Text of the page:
August 27, 2012

Multi-Drug Resistant Infections at the NIH Hospital—Is This the Future?

Tyler Smith

Tyler Smith

Program Officer, Food Production and Public Health

Johns Hopkins Center for a Livable Future

Courtesy CDC

Last Wednesday, The Washington Post reported on an outbreak of multi-drug resistant Klebsiella pneumoniae at the National Institutes of Health (NIH) Clinical Center in Bethesda.  (The Post was covering an interesting report by NIH investigators in Science Translational Medicine.)  Initially, the strain was resistant to all but three antibiotics.  It spread over several months, eventually colonizing 17 patients and killing six, and acquired resistance to these three drugs along the way.

The spooky headline in The Post—“‘Superbug’ stalked NIH hospital last year, killing six”—seemed to imply this was a freak occurrence.  It was not, unfortunately.  As antibiotic resistance has emerged as a full-blown public health crisis, this outbreak was just a sign of times…and of things to come.

The NIH did everything it could to control the outbreak: isolating colonized patients, requiring visitors to wear gloves and gowns, assigning staff and equipment to treat these patients exclusively, monitoring staff to ensure they were following correct procedures, and much more.  They even ripped out a kitchen sink when K. pneumoniae was discovered down its drain.  (Dr. Eli Perencevich, who blogs at the excellent Controversies in Hospital Infection Prevention, summed up these efforts nicely with a picture of a sink and this caption: “The kitchen sink: the problem and the current solution.”)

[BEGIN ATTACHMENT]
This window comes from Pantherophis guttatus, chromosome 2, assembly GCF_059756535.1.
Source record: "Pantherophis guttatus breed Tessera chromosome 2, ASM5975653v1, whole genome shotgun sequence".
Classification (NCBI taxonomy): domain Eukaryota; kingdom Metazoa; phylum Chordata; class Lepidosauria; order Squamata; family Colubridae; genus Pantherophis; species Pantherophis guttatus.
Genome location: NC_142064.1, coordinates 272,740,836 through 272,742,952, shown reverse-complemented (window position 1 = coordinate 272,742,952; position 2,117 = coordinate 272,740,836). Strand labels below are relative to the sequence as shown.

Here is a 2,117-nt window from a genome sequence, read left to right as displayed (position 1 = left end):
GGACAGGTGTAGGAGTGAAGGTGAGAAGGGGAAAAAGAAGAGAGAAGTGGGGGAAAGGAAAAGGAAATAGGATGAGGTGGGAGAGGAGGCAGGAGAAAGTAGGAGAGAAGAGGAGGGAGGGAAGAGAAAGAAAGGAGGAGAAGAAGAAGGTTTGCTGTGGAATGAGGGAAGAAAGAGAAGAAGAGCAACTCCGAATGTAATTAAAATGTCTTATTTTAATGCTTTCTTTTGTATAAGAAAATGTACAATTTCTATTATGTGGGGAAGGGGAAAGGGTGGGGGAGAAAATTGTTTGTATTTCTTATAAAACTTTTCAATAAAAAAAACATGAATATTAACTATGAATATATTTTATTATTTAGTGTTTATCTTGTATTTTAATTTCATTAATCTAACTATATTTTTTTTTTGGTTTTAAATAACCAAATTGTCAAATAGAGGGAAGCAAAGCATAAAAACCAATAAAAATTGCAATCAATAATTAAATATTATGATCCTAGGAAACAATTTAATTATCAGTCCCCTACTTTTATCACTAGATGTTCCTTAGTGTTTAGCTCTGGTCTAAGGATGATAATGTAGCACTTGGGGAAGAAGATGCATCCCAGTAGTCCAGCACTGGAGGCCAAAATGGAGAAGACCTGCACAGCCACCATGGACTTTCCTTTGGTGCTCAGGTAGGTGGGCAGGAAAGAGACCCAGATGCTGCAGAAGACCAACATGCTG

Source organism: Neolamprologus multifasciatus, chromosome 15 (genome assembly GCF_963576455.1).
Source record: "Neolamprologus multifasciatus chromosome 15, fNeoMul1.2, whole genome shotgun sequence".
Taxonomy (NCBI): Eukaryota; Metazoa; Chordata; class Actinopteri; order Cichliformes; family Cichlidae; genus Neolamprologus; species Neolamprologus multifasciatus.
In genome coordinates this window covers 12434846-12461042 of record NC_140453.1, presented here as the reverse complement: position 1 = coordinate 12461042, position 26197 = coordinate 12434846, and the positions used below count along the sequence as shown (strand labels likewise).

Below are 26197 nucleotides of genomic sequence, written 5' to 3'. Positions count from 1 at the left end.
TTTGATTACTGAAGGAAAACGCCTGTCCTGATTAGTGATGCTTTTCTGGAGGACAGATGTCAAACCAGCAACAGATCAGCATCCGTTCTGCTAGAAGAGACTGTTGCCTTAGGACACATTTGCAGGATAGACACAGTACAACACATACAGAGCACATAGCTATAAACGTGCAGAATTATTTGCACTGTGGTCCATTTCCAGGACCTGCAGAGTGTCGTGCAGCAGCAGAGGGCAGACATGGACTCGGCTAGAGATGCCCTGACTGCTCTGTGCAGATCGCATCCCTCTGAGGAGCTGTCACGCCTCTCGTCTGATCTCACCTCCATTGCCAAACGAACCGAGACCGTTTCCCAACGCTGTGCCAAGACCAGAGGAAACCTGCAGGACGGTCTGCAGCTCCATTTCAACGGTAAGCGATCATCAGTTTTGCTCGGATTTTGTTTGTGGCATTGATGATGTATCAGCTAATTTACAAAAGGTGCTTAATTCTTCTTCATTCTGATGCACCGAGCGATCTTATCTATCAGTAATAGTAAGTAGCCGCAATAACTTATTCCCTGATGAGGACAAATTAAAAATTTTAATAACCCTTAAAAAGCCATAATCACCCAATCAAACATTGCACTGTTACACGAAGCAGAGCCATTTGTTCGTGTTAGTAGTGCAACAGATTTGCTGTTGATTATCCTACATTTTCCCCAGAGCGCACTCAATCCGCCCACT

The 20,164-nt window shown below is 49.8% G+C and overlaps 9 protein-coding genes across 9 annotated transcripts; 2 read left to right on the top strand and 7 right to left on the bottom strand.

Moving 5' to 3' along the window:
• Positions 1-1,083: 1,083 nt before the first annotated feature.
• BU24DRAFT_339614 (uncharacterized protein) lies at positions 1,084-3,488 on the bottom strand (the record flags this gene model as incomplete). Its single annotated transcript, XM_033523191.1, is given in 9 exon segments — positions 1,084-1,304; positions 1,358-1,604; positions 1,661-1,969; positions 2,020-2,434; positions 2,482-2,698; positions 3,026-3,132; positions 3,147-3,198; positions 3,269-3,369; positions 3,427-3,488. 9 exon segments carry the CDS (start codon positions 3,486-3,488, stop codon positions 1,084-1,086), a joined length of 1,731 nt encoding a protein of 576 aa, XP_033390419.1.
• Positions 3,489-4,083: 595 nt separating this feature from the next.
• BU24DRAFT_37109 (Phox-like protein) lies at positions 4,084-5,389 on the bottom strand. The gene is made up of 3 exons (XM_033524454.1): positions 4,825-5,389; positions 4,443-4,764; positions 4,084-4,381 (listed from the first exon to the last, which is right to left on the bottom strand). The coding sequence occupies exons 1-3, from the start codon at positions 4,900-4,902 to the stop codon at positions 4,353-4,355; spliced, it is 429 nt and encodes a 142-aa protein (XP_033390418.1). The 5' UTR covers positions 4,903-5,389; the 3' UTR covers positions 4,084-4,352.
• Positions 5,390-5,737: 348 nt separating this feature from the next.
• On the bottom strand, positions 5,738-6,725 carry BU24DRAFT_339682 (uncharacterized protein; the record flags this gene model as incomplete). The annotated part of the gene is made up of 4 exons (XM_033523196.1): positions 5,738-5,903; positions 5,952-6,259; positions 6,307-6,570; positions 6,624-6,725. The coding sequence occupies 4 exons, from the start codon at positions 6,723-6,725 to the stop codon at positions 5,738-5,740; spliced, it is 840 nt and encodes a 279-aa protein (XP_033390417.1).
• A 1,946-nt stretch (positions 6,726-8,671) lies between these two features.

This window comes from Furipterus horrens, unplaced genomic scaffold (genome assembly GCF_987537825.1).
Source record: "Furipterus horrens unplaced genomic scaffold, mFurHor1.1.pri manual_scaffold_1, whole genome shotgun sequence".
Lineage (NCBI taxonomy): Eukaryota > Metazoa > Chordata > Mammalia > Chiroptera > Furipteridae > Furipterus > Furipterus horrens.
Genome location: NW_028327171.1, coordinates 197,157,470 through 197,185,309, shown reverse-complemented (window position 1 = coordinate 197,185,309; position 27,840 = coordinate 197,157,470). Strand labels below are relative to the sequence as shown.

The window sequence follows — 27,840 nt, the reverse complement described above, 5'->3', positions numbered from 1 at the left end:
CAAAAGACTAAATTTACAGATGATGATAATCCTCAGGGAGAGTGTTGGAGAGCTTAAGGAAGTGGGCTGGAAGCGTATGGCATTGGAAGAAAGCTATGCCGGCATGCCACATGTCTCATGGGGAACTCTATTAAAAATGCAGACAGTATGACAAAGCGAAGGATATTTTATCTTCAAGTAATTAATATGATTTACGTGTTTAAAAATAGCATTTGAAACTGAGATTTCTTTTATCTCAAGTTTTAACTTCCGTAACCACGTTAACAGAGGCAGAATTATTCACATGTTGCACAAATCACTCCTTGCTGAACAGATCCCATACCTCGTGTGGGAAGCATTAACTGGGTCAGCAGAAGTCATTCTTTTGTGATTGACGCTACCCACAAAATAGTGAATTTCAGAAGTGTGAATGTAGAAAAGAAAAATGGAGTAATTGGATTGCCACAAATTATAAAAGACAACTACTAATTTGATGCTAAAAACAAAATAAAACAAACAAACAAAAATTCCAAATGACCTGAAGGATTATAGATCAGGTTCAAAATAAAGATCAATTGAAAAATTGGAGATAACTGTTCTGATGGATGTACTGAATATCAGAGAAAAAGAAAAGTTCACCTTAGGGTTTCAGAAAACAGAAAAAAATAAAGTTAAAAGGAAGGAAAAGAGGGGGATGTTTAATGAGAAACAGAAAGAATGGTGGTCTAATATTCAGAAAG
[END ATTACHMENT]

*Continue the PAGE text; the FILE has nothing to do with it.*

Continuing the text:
Dr. Perencevich argues that additional research on infection control is needed, so hospitals need not rely on (an ultimately inadequate) try-everything approach.  This makes sense.  Additionally, the fact that the K. pneumoniae was highly resistant to antibiotics is just one of many warning signs that we need to use our current antibiotics more responsibly—in hospitals and the community, and on farms—and invest in developing new treatment options, points that he and many others in medicine and public health (though not nearly enough) have made strenuously.

A policy priority for CLF is banning the use of antibiotics in food animal production for growth promotion and disease prevention.  These vital drugs are often continuously fed in small doses to livestock and poultry to make the animals grow faster and to reduce infections associated with the overcrowded and unsanitary conditions in which many food animals are raised.  As any infectious disease expert (not to mention many precocious high school biology students) can tell you, such practices are likely to select for antibiotic resistance.

The food animal industry has actively opposed efforts to reform its use of these drugs.  It must be compelled to do so by regulations.  The Food and Drug Administration has been derelict in its regulatory duties, however, asking drug companies to voluntarily withdraw approvals for antibiotic growth promoters but otherwise doing very little.  The agency has largely ignored misuse of these drugs for prophylaxis in food animals, and is on track to let drug companies sell more antibiotics for this purpose.

Perhaps it will take more stories like the one from the NIH Clinical Center to truly “get smart” about antibiotics.  Rep. Louise Slaughter, who has championed ending the misuse of antibiotics in food animal production, called the NIH outbreak “a canary in the coalmine.”  Hopefully we will learn from it.  If past is prologue, however, we may very well not.

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